Religious leaders condemn gay marriage

Outrage at tourists' 'superficial' ceremony at Hindu temple in capital
Religious leaders condemn gay marriage
The ceremony in a temple in Kathmandu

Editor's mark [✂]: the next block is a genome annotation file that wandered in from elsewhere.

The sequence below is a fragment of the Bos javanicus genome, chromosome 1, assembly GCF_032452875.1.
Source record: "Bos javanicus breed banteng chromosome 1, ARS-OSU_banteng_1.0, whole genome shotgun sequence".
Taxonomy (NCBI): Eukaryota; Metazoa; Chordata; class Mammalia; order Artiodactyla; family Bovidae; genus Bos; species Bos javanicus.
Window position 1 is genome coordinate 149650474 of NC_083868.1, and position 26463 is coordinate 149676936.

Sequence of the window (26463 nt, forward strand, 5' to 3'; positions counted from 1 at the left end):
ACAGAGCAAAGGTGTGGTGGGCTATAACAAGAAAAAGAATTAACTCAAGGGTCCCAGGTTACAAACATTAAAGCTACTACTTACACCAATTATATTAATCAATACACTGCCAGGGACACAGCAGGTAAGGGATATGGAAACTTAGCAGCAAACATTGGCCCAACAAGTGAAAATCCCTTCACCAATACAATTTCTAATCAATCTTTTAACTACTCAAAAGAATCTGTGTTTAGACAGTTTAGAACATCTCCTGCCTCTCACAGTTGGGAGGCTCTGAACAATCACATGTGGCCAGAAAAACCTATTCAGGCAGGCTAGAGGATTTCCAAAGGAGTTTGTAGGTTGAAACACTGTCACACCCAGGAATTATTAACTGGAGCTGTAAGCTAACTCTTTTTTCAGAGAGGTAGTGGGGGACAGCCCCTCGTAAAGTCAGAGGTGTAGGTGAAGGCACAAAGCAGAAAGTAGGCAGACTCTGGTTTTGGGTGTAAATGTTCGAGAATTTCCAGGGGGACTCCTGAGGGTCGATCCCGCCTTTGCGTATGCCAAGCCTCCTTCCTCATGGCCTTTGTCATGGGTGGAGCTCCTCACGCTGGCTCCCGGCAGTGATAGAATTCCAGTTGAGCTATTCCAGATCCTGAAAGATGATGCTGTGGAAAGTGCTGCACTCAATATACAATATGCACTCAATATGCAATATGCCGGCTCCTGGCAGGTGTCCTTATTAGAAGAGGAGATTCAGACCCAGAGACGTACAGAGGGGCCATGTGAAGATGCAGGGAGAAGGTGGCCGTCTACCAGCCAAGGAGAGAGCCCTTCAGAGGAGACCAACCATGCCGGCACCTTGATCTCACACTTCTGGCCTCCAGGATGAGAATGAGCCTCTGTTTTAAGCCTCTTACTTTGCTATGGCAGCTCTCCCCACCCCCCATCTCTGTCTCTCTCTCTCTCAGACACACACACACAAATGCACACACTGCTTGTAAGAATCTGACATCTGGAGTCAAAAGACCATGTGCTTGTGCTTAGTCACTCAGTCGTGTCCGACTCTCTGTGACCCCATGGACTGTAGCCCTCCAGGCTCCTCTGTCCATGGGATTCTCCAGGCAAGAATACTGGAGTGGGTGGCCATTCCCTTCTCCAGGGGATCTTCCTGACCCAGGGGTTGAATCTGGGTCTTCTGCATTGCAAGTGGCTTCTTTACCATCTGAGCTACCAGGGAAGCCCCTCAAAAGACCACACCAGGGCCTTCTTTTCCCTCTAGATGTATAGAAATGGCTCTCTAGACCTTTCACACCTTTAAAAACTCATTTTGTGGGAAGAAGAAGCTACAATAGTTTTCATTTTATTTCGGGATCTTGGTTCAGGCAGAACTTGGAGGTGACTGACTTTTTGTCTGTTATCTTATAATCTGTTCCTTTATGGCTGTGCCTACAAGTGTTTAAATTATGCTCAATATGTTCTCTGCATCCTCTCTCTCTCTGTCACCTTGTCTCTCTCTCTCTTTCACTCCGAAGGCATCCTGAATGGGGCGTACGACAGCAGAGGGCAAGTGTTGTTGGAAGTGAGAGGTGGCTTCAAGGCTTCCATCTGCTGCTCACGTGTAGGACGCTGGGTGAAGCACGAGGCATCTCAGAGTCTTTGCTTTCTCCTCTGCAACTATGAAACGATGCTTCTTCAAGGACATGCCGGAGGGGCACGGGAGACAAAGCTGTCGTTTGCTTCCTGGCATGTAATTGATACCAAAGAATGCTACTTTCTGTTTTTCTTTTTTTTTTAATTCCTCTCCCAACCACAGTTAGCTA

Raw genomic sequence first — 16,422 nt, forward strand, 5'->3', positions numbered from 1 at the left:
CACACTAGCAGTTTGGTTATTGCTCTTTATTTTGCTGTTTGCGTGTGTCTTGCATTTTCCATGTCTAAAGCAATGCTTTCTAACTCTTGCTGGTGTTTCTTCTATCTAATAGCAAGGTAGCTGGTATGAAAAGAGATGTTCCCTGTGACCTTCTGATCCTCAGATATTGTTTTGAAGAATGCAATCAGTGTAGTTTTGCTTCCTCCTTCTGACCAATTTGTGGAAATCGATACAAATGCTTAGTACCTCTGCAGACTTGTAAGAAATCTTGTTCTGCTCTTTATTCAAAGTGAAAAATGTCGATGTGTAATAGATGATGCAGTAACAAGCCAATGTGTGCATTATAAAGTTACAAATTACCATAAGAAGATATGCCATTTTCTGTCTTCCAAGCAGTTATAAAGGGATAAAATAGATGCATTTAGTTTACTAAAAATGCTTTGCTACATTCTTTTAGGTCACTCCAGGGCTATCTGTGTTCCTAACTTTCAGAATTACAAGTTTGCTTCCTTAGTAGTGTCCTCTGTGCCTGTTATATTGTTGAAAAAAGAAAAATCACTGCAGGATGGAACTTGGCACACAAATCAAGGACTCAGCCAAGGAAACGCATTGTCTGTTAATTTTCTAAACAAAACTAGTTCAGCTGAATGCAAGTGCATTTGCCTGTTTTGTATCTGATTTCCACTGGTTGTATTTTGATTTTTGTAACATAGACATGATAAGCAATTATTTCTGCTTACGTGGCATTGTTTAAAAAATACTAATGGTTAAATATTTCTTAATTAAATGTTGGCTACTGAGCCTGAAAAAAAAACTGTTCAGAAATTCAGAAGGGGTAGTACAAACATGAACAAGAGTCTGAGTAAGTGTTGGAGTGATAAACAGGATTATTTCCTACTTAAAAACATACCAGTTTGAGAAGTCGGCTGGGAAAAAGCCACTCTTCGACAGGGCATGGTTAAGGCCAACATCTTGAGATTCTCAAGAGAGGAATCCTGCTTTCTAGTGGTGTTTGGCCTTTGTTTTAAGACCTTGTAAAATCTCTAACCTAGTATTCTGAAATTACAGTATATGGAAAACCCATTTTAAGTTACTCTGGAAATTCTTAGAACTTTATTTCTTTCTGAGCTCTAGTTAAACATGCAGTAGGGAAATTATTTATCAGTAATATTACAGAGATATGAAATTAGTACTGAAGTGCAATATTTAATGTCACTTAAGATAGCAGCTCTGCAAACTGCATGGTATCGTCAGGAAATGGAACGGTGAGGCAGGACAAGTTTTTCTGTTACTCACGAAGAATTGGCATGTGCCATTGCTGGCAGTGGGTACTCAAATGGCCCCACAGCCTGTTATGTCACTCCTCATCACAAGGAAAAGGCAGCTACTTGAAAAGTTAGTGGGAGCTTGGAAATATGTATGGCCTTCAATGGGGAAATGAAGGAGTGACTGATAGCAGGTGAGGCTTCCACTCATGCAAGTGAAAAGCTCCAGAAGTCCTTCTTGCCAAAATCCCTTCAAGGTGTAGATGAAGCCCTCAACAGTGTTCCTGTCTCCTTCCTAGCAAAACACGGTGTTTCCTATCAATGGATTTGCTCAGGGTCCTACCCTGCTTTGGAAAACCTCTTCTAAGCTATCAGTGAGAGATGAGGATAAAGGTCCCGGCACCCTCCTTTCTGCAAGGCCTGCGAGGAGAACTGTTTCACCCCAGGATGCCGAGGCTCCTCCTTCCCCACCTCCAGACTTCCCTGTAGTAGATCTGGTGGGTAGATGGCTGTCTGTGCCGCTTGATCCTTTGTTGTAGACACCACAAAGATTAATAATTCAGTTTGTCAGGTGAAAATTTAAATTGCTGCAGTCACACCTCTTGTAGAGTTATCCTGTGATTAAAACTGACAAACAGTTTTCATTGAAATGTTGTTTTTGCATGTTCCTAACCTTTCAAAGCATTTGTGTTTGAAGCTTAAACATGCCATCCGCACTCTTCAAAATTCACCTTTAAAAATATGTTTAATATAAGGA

Two female American tourists in Kathmandu have sparked outrage among religious groups in the predominantly Hindu country by holding a gay marriage ceremony at a temple in the capital. The pair were married on June 20 during a traditional Nepalese ceremony presided over by a Hindu priest at the popular Dakshinkali temple in southern Kathmandu. They flew to Nepal on June 17 from Colorado, where gay marriage is not legal, to prepare for what gay and lesbian activists in Nepal have called “Asia’s first pink knot.” Damodar Gautam, president of Nepal’s World Hindu Foundation, and head of the multi-faith Inter-Religious Council, called the marriage “unnatural.” “Anyone who believes in God can easily see through such superficial functions,” he said. Nepal’s Supreme Court ruled in 2008 to guarantee full rights to lesbian, gay, bisexual and transgender (LGBT) people and to deem all gender minorities as “natural persons” under the law. The ruling included the right for LGBTs to marry. The country currently has an interim constitution, which provides for a constituent assembly tasked with drafting a long-awaited permanent constitution. Though the Supreme Court has approved of same-sex marriage, the government has yet to enact laws guaranteeing the right. Activists say they hope the permanent constitution will include specific protections. Piya Ratna, chief coordinator of the interfaith group Religious Youth Service and a Buddhist, criticized the manner in which the couple organized their union. “American women flying into Nepal and going to a Hindu temple after dressing themselves in bright, local Nepalese clothes as bride and groom, and then having religious verses read out in Sanskrit by a so-called priest in front of the media is a misuse of religion, culture and also media,” he said. Dozens of Americans and local members of Nepal’s LGBT community attended the ceremony, along with Sunil Babu Pant, the country’s first publicly gay lawmaker who has become a leading gay rights activist in South Asia. Pant also heads a travel company promoting Nepal as a destination for gay couples and marking luxury wedding and honeymoon accommodations.
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